We have comprehensively reviewed our regulations that use or rely on credit ratings, including other sections in part 652 which govern Farmer Mac's non-program investments and liquidity reserve requirements. This ANPRM is one of several notices and proposed rules on which we will be seeking public input relating to use of credit ratings in our rules.

A. Farmer Mac Programs

Under the Farmer Mac I program, FAMC guarantees prompt payment of principal and interest on securities representing interests in, or obligations backed by, mortgage loans secured by first liens on agricultural real estate or rural housing. It also purchases, or commits to purchase, qualified loans or securities backed by qualified loans directly from lenders. Under the Farmer Mac II program, FAMC purchases and securitizes portions of certain loans guaranteed by the U.S. Department of Agriculture, including farm ownership and operating loans and rural business and community development loans. Farmer Mac also guarantees the timely payment of principal and interest on the securities created from these loans. In 2008, Congress granted Farmer Mac the authority to purchase and guarantee securities backed by loans to rural electric and telephone utility cooperatives as program business.[4] Farmer Mac also provides a secondary market for USDA-guaranteed farm program and rural development loans.

B. Risk-Based Capital and Credit Ratings

Under our rules, Farmer Mac's regulatory capital must be sufficient so that it would remain positive during the 10-year time horizon of the stress test. One component of the RBCST accounts for the risk of loss on specific types of program investments (i.e., investments backed by agricultural real estate mortgage loans, rural housing loans, or rural utility cooperative loans) that include credit enhancement features. In this context, credit risk is adjusted downward based on the whole-letter credit rating of the counterparty on AgVantage and similarly structured assets. The adjustment is made to recognize the risk-reducing strength of the counterparty's general obligation backing of these securities. These securities are further backed by eligible loan collateral.

Another component of the RBCST estimates counterparty risk associated with non-program investments, e.g., corporate debt, asset-backed securities and mortgage-related securities. In this context, the RBCST reduces earnings at rates related to the cumulative historical default and recovery rates of corporate debt by whole-letter credit rating category as published by Moody's Investor Services.[5] The RBCST's calculations in each of these two components use five whole-letter rating categories. It then assigns counterparties into these categories by referencing ratings issued by an NRSRO for the counterparty. The regulations, in turn, specify the change in expected cash flows during the stress period to reflect the risk of default by a counterparty based in part on the assigned ratings category. The changes in cash flows decrease projected losses on program assets and decrease earnings on non-program investments, which then translate to changes in equity over the modeling horizon and affect the required minimum regulatory capital calculated by the stress test.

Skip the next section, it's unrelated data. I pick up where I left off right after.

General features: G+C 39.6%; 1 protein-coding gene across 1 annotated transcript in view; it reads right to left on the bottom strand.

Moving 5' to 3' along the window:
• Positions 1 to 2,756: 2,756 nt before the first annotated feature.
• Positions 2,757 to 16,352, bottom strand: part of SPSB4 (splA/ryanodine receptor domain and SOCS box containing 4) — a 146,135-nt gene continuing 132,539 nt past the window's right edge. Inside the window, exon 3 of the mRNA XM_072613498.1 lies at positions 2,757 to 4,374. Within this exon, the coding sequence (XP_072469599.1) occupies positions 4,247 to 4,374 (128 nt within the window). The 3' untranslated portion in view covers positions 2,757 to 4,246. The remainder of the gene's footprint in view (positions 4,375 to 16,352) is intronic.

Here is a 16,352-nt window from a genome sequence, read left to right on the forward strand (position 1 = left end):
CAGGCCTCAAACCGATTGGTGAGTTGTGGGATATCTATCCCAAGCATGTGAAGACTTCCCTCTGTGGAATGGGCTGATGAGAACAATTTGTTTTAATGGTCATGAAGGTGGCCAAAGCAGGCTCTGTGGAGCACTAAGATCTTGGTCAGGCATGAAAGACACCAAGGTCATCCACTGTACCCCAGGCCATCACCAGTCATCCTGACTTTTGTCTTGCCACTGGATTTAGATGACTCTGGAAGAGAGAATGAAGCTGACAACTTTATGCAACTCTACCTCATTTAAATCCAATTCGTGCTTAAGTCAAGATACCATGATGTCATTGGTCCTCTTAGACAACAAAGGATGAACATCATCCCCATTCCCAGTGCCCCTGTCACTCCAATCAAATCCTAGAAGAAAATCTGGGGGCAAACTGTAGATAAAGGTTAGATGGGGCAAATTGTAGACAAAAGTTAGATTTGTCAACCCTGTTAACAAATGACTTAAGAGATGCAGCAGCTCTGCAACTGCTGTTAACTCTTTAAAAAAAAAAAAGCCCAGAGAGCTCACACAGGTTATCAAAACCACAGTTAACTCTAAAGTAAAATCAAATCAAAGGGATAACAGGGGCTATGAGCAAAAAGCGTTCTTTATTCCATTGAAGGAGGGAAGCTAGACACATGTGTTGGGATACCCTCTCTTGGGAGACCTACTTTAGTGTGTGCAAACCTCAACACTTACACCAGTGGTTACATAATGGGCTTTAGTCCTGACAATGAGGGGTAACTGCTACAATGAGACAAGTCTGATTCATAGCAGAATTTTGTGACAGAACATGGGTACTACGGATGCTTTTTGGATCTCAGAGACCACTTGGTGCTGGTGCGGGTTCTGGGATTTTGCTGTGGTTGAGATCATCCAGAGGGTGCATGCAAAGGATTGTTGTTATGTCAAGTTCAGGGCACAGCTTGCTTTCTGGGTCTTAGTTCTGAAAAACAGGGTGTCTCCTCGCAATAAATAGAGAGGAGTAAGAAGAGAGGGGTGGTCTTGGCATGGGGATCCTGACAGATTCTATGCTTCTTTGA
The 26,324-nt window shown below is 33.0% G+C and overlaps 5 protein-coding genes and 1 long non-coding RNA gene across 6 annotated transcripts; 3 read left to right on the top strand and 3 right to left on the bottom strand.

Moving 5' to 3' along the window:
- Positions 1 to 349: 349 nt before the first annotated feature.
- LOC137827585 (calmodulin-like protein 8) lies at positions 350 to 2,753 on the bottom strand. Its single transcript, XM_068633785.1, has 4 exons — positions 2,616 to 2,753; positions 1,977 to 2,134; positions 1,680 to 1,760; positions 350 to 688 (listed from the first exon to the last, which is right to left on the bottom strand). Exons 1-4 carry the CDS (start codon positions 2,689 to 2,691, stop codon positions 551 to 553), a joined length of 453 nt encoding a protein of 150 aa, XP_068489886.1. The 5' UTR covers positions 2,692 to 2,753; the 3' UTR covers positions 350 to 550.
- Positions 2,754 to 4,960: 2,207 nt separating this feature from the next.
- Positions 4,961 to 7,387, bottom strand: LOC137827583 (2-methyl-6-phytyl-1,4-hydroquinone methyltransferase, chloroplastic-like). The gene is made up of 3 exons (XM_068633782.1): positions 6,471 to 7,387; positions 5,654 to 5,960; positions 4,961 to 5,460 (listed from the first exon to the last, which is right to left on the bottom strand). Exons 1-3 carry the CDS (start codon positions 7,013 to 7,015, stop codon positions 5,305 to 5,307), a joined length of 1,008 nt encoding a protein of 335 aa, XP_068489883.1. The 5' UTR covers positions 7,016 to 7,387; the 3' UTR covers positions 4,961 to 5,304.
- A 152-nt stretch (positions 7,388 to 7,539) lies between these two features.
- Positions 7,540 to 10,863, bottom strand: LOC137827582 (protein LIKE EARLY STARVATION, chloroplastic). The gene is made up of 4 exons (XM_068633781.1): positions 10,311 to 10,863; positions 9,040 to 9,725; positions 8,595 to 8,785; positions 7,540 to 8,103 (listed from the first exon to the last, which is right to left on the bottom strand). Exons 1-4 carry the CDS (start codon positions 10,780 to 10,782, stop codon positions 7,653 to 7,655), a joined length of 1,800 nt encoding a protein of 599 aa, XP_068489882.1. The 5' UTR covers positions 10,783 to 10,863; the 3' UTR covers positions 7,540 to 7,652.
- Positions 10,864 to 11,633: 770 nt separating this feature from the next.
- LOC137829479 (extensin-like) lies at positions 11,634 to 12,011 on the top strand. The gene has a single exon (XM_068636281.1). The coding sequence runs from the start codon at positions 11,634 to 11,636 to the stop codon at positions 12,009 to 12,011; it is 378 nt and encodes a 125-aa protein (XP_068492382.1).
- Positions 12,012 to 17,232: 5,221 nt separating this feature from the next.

FCA initially chose to use NRSRO ratings in the RBCST as a source of objective and neutral third-party assessments of the credit risk for particular instruments and counterparties. We used ratings because they were readily and publicly available. The use of NRSRO ratings was also, at the time, believed to offer enhanced consistency in credit evaluation across different components of the RBCST. In 2010, the Dodd-Frank Act addressed, in part, the structure of credit rating agencies, requiring revisions and imposing other requirements in an effort to resolve the conflicts of interest and other difficulties believed to be at the center of the 2008-2009 financial market crisis. The Dodd-Frank Act also questioned the value of these ratings when used as the primary data source in the assessment of the creditworthiness of a security or money market instrument. In connection with that, the Dodd-Frank Act requires every Federal agency to remove any reference to, or reliance on, credit rating agencies in its regulations and replace any such reference with an alternative standard of credit worthiness considered appropriate for the regulatory purpose. As a result, we are seeking suggestions on what alternative data sources would be most appropriate for the RBCST.

C. Considerations and Objectives for a New Approach to Quantifying Relative Creditworthiness

FCA believes that any new standard of creditworthiness should distinguish between different levels of credit risk, in an accurate and timely manner, and be transparent in its approach. We believe it should also be applied consistently across the multiple components of the RBCST and be reasonably simple, while not unduly burdensome to apply and not be easily subject to manipulation. FCA recognizes that any resulting system will likely involve trade-offs among these objectives, e.g., simple versus accurate and timely, accurate and timely versus not burdensome to apply.